Again, whatever the reason and whatever the age of the lady involved, I think the shooting sports are a blast for many reasons (pun intended).  One thing I do recommend for some of us ladies, though, especially those that haven’t been extremely physically fit in many years – or who maybe put their kids’ health and physical well-being above their own for too long – is to begin to eat right and get some exercise.  Being fit can help you feel more empowered, regardless the activity you are doing, and shooting is no different.

I have found that being involved in shooting has helped motivate me to WANT to get back in shape.  Improving your upper-body strength will make it much easier to hold your firearm steady for longer periods of time – and you know you don’t like to stop shooting just because your arms are tired.

When I first started shooting, I said, “Now, if I could just lose weight doing this!”  Well, you might actually be able to do that if you join a practical shooting group that darts and dashes through a course of fire, rather than standing in one place on the line.  I mean, getting exercise and being able to shoot at the same time?  That’s a killer combo! (another pun intended)

So don’t let the fact that you have grandchildren, or are old enough to have them, keep you from taking up a new hobby and trying the shooting sports.  I mean, technically, shooting is a pretty good equalizer in the fact that even if you are in a wheelchair, you can still shoot.  Have back problems and can’t stand?  Sit at the line and shoot benchrest.  One way or the other, if you want to shoot, there is a way for you to do it.

So get your gun, get out there, and shoot something, Granny!  Show those spring chickens how it’s done!

Emily Miller on Fox News

Here’s a link to a good interview of Emily Miller by Fox News, regarding female gun ownership – link here.  Miller jumped through hoops for months to be allowed to purchase a gun in D.C., and she gives some great statistics in her interview.  Check it out!

A Girl, A Glock, and the NRA Pistol Quals – Part 2

Well, it didn’t take nearly as long to complete the handgun qualifications through Expert as it did to write about them, so here is the second part of my NRA pistol qualification quest.

In my last post about the quals I was mid-way through the Marksman 1st Class level, which I completed.  Marksman 1st Class requires two-hand shooting, both strong side and weak side.  This means that you hold the gun with both hands in a normal grip for the strong side shooting, then switch your grip so that the weak hand pulls the trigger during the next set.  It takes a minute to figure out this grip using your weak hand, sort of like trying to cross your arms in the opposite direction than you are used to.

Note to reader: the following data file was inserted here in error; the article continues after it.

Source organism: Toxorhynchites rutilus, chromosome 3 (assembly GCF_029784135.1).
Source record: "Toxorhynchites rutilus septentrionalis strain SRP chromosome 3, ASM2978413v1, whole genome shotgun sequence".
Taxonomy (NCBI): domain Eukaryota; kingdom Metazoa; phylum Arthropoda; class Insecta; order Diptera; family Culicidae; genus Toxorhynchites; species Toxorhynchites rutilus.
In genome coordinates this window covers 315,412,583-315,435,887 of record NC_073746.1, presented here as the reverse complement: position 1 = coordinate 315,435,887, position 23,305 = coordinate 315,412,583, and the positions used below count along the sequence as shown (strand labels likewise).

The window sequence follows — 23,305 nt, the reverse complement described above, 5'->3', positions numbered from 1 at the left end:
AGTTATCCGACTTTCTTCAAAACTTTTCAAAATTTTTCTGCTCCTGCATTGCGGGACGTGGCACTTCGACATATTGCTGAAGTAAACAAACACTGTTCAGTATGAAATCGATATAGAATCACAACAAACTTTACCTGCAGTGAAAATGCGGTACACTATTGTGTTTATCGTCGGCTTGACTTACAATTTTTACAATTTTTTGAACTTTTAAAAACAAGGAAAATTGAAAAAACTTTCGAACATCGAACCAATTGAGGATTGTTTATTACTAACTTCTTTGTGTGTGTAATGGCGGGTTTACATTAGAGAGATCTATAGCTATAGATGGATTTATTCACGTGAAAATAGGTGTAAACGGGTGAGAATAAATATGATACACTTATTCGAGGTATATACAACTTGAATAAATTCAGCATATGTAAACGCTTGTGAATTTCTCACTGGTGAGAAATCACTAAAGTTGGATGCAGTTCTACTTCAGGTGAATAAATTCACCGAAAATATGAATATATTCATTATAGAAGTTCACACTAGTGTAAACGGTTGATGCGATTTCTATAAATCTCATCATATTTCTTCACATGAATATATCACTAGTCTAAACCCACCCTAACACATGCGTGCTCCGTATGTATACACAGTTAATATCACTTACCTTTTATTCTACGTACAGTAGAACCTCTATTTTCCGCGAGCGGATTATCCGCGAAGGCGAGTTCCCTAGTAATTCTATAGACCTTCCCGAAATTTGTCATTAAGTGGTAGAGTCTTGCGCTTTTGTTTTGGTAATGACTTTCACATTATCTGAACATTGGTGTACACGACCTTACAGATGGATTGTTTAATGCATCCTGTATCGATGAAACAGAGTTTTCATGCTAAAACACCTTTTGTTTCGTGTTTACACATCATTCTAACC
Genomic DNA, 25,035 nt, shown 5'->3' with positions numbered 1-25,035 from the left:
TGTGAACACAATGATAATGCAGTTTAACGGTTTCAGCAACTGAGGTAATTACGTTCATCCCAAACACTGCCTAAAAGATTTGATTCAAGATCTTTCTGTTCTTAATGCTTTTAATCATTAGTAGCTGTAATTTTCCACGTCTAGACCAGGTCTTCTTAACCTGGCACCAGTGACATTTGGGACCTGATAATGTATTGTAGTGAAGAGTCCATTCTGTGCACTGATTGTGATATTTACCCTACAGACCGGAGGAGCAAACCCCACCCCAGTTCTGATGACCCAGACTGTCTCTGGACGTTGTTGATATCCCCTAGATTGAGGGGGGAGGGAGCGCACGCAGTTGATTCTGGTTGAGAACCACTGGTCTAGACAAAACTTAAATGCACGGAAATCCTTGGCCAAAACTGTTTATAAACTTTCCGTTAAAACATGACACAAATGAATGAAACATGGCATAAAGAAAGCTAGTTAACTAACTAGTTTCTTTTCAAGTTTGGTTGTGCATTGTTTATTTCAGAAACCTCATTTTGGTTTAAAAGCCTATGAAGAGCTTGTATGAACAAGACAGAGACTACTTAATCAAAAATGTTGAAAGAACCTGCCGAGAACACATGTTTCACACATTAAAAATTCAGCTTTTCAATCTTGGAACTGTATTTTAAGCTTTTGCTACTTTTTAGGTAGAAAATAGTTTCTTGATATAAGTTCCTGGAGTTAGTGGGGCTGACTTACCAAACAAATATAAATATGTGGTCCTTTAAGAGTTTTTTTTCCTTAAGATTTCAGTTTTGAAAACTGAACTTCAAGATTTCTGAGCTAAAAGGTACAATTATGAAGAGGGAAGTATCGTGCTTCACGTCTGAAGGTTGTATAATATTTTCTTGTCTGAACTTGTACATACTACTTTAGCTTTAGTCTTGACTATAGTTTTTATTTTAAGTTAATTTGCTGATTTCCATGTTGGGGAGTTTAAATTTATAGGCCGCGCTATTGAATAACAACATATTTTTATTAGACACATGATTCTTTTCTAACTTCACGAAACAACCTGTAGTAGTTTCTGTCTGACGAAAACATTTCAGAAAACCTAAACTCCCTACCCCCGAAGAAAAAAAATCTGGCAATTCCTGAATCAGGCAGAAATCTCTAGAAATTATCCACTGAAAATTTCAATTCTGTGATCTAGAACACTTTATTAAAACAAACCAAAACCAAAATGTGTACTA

I was shooting at an AP-1 target, so had to shoot from 30 feet, and as with all the prior levels, it required ten qualifying targets.  There are two stages to M1stC:  The first stage being five shots in three minutes, strong side; and the second stage being five shots in three minutes, weak side, for a total of ten shots per target.

This is the first level of the qualification that requires a minimum score.  To pass this level you must acquire five targets with a score of 46 or better and five targets with a score of 56 or better.  The targets do not have to be shot in the same session.

The next level is Sharpshooter, which is the same stance and grip as M1stC, but with a faster time limit and higher minimum score.  For this level the shooter must fire five shots in 20 seconds with the strong-hand grip and five shots in 20 seconds with the weak-hand – still a two-hand grip, ten shots per target.

Scoring for Sharpshooter is, again, ten targets total, five with a score of 60 or better and five with a score of 65 or better.  Both stages for a target must be shot in the same session, but the ten targets do not have to be completed on the same day.

Now we get to the Expert level, which is shot one-handed, both strong-side and weak-side.  Once again at 30 feet for the AP-1 target and 15 feet for the AP-2 target, the shooter must fire five shots in three minutes and five shots in ten seconds with the strong hand; and then fire five shots in three minutes and five shots in ten seconds with the weak hand – for a total of 20 shots per target.

The complete Expert course (20 rounds) must be fired twice with a score of 130 or better and three times with a score of 150 or better.

Now we get to the highest prize, the Distinquished Expert level, which will encompass everything we have done in all previous levels, and which must be witnessed by a current NRA member, instructor, or coach, and for which paperwork must be submitted to the NRA in order to receive acknowledgement in the NRA magazine.

This level should be completed by hanging three targets at eye level, about an inch apart, and they are shot from the same distances as the previous levels.  There are four stages to this level and each of the four stages must be shot during the same session, but the qualifying targets need not be shot on the same day.

In Stage 1, the shooter will fire five rounds, strong side, with two hands in ten seconds.  Stage 2 is the same, except that the rounds are fired with one hand only, the strong hand.  Stage 3 requires five rounds fired with two hands, weak side, in 10 seconds.  For Stage 4, the shooter must place five rounds in the targets in 10 seconds, with the weak hand only.